Veterans Day is a Day to Reflect on the Sacrifice and Honor of American Heroes
Our military is part of the rich, complex heritage we have as Americans. Today, we honor the roughly 18 million men and women who volunteered to serve on our nation’s behalf, fighting America’s battles to ensure her citizens remain safe and free.
The American Dream is Alive and Well
One of my personal military heroes, the late General Colin Powell, was laid to rest on Nov. 5. Gen. Powell was a lion of a man, a four-star general in the U.S. Army who rose through the military ranks the hard way. The son of Jamaican immigrants, he became one of the most legendary military figures in our nation’s history. He broke racial barriers in the military, served two tours in Vietnam, and became the first African American appointed to the position of Secretary of State and the only African American to serve on the Joint Chiefs of Staff.
He proved the American Dream is alive and well, and left a legacy that will endure for generations.
While we have a long way to go in achieving full representation for people of color among the military leadership ranks, it is encouraging that the percentage of people of color in the service is steadily increasing. In 2004, only “36% of active duty military were black, Hispanic, Asian, or some other racial or ethnic group,” according to Pew Research Center. Thirteen years later, “the share of active duty military who were non-Hispanic white had fallen, while racial and ethnic minorities made up 43% — and within that group, blacks dropped from 51% in 2004 to 39% in 2017 just as the share of Hispanics rose from 25% to 36%.”
Historically, minority groups have lesser access to higher education. With this in mind, we see that military service has not only become a way for minority service members to express pride in their country, but it has also become a way to advance academically. Gen. Powell is a wonderful illustration of this principle. He rose through the ranks and became one of the most successful military leaders in our nation’s history, not by race-baiting, but by maintaining an unwavering commitment to this country. He did all he could to help our country prosper.
Division Threatens the Fabric of Our Democratic Republic
Gen. Powell’s legacy reminds us what a great nation we call home. Yet, according to a Pew Research poll, only 39% of Americans say they are proud of their country “most of the time.” Even more striking is that 50% say they are “often proud and often ashamed.” How did we get to this point?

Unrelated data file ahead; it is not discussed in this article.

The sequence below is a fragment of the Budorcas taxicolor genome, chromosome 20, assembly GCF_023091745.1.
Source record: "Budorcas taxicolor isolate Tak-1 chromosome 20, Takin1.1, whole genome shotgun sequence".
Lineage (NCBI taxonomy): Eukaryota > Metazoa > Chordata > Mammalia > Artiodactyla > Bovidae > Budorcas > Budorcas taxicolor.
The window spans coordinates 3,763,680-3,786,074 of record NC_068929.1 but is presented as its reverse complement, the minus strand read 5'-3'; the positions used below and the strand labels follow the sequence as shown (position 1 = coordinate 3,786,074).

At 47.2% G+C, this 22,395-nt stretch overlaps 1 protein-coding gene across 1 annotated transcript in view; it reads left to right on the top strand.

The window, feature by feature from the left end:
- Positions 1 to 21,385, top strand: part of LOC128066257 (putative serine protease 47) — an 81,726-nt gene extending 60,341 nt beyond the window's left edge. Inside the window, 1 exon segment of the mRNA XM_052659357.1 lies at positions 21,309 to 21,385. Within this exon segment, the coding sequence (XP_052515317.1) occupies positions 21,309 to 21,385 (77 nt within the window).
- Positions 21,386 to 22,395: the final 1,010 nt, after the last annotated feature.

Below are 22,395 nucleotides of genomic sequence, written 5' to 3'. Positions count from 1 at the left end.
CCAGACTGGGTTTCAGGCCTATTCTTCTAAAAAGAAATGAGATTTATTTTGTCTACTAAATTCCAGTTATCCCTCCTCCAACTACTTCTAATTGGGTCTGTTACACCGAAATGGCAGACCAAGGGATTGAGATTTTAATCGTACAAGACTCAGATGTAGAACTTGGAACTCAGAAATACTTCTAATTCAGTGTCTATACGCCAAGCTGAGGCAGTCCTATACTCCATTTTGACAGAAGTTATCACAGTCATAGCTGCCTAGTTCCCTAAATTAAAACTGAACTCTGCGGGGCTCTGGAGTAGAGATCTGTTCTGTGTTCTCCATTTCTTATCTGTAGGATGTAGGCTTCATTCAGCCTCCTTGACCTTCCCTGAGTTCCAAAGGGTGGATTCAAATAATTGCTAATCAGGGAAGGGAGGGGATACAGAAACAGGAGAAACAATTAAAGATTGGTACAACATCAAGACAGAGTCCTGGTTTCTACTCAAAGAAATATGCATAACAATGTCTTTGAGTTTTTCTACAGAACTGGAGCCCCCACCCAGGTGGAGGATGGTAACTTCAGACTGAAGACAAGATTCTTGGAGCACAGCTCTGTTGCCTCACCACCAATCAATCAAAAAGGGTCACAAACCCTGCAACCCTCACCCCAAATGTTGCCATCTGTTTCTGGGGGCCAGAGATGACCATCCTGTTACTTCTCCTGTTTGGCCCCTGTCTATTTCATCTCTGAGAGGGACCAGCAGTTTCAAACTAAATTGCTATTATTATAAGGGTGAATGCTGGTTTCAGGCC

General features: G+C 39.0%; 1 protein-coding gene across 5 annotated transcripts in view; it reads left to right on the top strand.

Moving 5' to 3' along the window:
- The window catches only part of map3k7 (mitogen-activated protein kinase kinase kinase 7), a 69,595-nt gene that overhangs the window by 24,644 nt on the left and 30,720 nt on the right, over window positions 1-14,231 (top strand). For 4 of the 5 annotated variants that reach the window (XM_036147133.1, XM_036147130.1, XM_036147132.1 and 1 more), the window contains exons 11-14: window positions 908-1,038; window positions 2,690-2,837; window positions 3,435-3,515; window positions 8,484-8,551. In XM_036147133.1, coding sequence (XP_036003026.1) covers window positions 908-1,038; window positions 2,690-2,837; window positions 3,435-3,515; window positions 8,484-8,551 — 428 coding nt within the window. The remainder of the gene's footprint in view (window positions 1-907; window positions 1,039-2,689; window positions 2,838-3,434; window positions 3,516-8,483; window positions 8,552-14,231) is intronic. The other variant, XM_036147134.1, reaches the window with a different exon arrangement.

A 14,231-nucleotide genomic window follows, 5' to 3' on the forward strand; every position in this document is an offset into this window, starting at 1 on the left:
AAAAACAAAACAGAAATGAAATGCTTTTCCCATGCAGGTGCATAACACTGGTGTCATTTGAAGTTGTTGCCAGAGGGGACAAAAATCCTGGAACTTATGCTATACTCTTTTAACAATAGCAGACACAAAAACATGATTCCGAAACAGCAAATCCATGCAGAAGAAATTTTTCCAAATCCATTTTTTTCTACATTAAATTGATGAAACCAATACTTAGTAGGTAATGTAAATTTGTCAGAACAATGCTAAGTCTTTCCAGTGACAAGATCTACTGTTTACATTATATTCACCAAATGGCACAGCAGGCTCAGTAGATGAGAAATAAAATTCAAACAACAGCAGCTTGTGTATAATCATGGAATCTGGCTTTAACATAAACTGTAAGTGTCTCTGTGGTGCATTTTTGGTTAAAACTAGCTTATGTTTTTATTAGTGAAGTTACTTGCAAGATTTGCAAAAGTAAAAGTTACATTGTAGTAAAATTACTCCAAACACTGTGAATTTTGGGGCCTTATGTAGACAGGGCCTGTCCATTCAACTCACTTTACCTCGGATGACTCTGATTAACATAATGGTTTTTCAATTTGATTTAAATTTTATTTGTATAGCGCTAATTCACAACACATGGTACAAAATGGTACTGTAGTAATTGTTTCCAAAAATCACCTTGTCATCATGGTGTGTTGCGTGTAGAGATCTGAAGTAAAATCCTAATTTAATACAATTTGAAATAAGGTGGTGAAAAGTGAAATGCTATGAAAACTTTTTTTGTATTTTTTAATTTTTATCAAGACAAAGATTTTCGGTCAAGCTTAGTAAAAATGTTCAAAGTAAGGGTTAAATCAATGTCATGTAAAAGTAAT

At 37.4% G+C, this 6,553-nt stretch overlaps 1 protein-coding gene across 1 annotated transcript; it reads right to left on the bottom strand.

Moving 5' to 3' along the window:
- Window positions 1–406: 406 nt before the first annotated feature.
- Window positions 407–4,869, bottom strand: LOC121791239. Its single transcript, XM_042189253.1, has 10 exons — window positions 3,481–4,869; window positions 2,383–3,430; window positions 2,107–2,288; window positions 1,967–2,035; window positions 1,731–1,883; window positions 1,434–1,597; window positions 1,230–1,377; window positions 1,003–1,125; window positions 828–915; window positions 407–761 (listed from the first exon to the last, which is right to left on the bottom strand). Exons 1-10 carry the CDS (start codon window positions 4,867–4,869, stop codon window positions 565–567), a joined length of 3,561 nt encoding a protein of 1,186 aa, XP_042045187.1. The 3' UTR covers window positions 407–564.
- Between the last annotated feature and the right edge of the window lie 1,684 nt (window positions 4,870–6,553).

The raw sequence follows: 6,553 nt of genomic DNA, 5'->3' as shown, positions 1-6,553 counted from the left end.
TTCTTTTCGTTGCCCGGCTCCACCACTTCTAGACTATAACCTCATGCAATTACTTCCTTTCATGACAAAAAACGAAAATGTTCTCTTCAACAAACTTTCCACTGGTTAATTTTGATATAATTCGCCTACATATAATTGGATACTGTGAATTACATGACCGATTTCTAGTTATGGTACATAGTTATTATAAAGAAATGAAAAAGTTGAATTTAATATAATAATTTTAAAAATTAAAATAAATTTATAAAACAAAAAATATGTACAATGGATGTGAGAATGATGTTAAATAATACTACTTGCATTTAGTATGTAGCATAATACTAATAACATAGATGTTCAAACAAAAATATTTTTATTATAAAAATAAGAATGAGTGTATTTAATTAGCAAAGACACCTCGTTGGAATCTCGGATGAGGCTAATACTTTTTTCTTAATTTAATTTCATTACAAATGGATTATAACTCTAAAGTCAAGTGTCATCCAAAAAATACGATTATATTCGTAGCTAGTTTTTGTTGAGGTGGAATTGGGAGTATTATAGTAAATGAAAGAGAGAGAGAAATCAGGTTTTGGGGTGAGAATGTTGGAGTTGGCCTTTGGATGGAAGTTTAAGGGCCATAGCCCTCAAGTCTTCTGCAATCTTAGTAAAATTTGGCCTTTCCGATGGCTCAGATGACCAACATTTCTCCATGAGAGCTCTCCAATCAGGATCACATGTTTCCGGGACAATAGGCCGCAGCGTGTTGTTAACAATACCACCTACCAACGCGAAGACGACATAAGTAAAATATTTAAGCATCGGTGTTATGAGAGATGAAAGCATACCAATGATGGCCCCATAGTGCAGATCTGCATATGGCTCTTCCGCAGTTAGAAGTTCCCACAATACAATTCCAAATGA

Division threatens to shred the very fabric of our democratic republic. For example, woke progressives are trying to usurp the role of parents, telling our children that they are either inherently racist or victims of racism. This ideology keeps us from seeing the image of God in one another and is antithetical to the ideals expressed in our nation’s founding documents, for which countless brave men and women have shed their blood.
Right now, while school systems indoctrinate our children with racist ideologies, our military — which is disproportionately made up of minority service members — continues to protect and defend our rights as a sovereign nation.
Thank You, Veterans
We must honor our military every day by standing up for the very documents this nation was founded upon, and on which the military bases its service. We honor our military by fighting domestically, as our military fights around the globe, against forces that threaten the human rights, dignity, freedom of expression, and freedom of religion on which this nation was built.
We thank you, veterans, for your service. We thank you for your commitment to the ideals of this nation and the gifts of your personal sacrifice. We pledge to return that honor by standing for our rights at home and remembering all you have given to make America a great nation.
Rev. Dr. Samuel Rodriguez is president of the National Hispanic Christian Leadership Conference, executive producer of Breakthrough with 20th Century Fox and author of From Survive to Thrive: Live a Holy, Healed, Healthy, Happy, Humble, Hungry, and Honoring Life (Charisma House). CNN and FOX News have called him “the leader of the Hispanic Evangelical movement” and TIME magazine nominated him among the 100 most influential leaders in America.